February 28, 2019 – The engineers at Naval Surface Warfare Center, Carderock Division’s Combatant Craft Division (CCD) in Little Creek, Virginia, are faced with a good problem to have: they are being asked to do more of the work they love.
The concern for Carl Casamassina, senior principal naval architect and marine engineer, is how CCD will grow to meet workload demands without sacrificing quality.
CCD is a detachment of the Naval Surface Warfare Center, Carderock Division, and the center of expertise for high-performance boats and crafts. Any solutions to manage its newfound growth requires deep appreciation for what makes this outfit valuable to its customers.
“We’re like a microcosm of NAVSEA (Naval Sea Systems Command),” Casamassina said. “We provide cradle-to-grave, technical and logistical support for all U.S. Navy boats and crafts. We not only do the initial work, we typically own the follow-on work, as well.”
Casamassina’s experience as the deputy technical warrant holder and acting chief engineer for the detachment taught him that transitioning this period of rapid growth successfully would require more than a few new hires. CCD needed to consider how to work within its current constraints, establish clear objectives for the detachment, develop processes to maintain balance, and at the center of it all, uphold a standard of technical rigor – in Casamassina’s words, “champion technical excellence.”
“Our people are our greatest resource, but they were all bottled up in a stove-piped structure,” Casamassina said. “So, the leadership team (led by division head and site director Kenneth “Kip” Davis) looked into it and realized the best way to unlock our peoples’ latent potential and manage resources was to reorganize as a matrixed structure.”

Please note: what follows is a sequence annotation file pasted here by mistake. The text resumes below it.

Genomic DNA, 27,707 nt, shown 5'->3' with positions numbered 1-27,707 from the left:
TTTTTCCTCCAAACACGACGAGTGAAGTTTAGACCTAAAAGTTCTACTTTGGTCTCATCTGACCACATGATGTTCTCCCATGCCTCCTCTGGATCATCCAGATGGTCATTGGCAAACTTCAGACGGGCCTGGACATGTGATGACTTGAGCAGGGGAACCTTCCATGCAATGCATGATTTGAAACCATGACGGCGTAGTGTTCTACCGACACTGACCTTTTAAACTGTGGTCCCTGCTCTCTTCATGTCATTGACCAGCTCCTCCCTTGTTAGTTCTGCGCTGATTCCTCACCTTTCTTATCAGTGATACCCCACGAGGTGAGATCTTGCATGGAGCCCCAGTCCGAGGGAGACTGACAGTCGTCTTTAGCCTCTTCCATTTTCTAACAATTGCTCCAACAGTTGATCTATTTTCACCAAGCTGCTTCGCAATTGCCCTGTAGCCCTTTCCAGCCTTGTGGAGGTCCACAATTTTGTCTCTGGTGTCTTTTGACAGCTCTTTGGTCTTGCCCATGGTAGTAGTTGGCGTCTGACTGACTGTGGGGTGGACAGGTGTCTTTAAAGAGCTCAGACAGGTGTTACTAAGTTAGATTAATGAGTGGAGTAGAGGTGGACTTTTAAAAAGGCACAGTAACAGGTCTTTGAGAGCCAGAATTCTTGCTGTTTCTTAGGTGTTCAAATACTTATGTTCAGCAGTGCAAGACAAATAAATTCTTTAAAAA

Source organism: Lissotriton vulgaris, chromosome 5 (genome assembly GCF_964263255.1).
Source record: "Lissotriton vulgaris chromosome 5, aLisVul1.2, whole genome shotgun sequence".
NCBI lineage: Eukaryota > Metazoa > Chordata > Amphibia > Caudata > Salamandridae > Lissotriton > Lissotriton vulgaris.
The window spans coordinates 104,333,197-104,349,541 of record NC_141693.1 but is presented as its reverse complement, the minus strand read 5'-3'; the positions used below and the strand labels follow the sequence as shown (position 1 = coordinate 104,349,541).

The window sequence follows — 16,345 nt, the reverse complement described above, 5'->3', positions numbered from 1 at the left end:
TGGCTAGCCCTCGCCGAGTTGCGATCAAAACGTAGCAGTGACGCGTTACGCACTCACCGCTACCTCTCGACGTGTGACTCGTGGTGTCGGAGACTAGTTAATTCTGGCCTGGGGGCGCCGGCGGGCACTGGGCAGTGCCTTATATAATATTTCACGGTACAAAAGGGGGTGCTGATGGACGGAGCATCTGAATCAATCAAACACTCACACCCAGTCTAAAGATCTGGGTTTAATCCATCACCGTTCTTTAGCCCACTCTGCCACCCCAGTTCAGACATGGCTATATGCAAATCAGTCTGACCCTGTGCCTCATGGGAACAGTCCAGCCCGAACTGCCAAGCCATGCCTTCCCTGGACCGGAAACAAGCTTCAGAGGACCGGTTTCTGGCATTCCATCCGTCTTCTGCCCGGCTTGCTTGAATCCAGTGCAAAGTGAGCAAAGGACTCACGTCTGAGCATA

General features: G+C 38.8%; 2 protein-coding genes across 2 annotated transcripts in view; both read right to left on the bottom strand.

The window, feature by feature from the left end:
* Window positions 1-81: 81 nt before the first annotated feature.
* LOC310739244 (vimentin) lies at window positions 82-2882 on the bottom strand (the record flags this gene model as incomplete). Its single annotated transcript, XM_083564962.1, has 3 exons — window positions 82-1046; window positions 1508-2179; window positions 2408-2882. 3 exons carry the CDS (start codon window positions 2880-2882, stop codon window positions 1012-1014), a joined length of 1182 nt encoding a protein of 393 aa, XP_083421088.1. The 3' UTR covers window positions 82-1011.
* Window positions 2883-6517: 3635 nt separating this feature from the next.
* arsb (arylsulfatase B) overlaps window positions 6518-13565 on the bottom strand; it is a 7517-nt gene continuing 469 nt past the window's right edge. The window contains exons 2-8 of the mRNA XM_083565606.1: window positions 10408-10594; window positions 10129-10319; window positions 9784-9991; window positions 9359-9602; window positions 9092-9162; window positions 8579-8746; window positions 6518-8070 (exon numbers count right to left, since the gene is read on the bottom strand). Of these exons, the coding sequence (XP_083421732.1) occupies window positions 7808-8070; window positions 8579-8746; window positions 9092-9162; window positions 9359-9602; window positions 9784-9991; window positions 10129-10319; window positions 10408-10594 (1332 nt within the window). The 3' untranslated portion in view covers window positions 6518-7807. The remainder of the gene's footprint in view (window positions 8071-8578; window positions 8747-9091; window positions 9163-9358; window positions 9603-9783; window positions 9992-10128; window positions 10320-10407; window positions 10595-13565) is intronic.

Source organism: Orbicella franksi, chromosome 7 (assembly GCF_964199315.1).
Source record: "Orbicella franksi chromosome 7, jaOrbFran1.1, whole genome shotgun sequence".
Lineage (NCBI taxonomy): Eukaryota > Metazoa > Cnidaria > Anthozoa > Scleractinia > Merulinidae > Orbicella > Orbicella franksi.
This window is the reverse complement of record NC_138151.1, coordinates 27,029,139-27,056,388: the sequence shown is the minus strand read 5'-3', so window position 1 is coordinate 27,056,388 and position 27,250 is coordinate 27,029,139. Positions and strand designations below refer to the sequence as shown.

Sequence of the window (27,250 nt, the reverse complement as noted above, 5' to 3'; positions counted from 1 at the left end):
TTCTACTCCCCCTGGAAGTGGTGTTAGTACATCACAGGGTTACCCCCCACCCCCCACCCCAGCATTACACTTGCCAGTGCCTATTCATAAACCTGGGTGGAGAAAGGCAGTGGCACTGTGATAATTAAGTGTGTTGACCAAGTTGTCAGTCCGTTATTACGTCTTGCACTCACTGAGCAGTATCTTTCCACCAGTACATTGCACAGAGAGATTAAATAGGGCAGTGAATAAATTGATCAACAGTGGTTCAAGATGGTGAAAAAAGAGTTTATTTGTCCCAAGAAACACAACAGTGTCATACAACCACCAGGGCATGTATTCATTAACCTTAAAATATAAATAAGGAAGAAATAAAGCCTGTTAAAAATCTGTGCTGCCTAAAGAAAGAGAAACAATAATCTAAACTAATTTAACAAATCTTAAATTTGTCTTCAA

Unlike a traditional pyramid hierarchy, a matrixed organization is “flatter.” Project leads in CCD now have better access to technical expertise and business functions elsewhere in the organization. From Casamassina’s technical perspective, this freer structure needed to be balanced by stronger quality-control processes to ensure a standard of rigor was executed across the organization. In the midst of Combatant Craft Division developing new quality-control regimes, Carderock Division released the project framework that established higher standards of rigor for all projects.
The project framework roll-out was explained in a series of “brown bags” for employees late last year by Carderock’s Technical Excellence Community of Interest “TechEx” (COI). The framework formalizes a basic standard of rigor for all projects across the command.
“The timing of the project framework roll-out worked out great,” Casamassina said. “The framework requirements aligned nicely with our ‘reorg’ goals and, as it turns out, we were already doing much of it.”
However, some customers of CCD worried its reorganization would increase the cost to them and affect CCD’s ability to provide the same level of service.
“After a senior leadership briefing of our reorg, a primary customer was so impressed by our approach he said, ‘Wow, we might do this with our own organization,’” Casamassina said. “As pleased as we were with the show of confidence, it’s important to recognize the reorg was a suitable solution for us, not necessarily everyone.”
Casamassina defines technical excellence as increasing the quality of CCD’s products, while balancing cost, schedule, performance and risk. By performing all of this with the utmost levels of technical rigor, technical excellence becomes attainable. The reorganization, complemented by the project framework, ensures technical excellence remains at the core of CCD’s operational ethos.
“In the end, we are trying to give the end user, the warfighter, the best possible product and/or service.” Casamassina said. “To champion technical excellence, we must constantly reassess how best to achieve our objectives and balance them with current constraints and good processes.”